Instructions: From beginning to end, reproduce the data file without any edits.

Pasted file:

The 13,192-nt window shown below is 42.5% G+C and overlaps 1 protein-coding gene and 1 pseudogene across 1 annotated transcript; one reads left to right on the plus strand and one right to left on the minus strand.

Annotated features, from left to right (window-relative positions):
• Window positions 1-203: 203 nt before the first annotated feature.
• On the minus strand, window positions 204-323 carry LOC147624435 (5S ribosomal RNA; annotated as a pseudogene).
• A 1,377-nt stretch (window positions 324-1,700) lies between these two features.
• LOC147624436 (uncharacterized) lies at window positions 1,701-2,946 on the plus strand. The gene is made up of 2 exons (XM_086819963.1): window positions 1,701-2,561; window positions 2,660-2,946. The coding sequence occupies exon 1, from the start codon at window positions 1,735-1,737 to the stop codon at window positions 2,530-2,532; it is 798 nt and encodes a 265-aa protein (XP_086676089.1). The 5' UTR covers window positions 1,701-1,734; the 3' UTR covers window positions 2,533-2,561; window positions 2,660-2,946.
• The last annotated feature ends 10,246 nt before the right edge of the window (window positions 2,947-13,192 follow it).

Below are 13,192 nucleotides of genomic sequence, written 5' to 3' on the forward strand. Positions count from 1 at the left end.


The 13,192-nt window shown below is 42.5% G+C and overlaps 1 protein-coding gene and 1 pseudogene across 1 annotated transcript; one reads left to right on the plus strand and one right to left on the minus strand.

Annotated features, from left to right (window-relative positions):
• Window positions 1-203: 203 nt before the first annotated feature.
• On the minus strand, window positions 204-323 carry LOC147624435 (5S ribosomal RNA; annotated as a pseudogene).
• A 1,377-nt stretch (window positions 324-1,700) lies between these two features.
• LOC147624436 (uncharacterized) lies at window positions 1,701-2,946 on the plus strand. The gene is made up of 2 exons (XM_086819963.1): window positions 1,701-2,561; window positions 2,660-2,946. The coding sequence occupies exon 1, from the start codon at window positions 1,735-1,737 to the stop codon at window positions 2,530-2,532; it is 798 nt and encodes a 265-aa protein (XP_086676089.1). The 5' UTR covers window positions 1,701-1,734; the 3' UTR covers window positions 2,533-2,561; window positions 2,660-2,946.
• The last annotated feature ends 10,246 nt before the right edge of the window (window positions 2,947-13,192 follow it).

Below are 13,192 nucleotides of genomic sequence, written 5' to 3' on the forward strand. Positions count from 1 at the left end.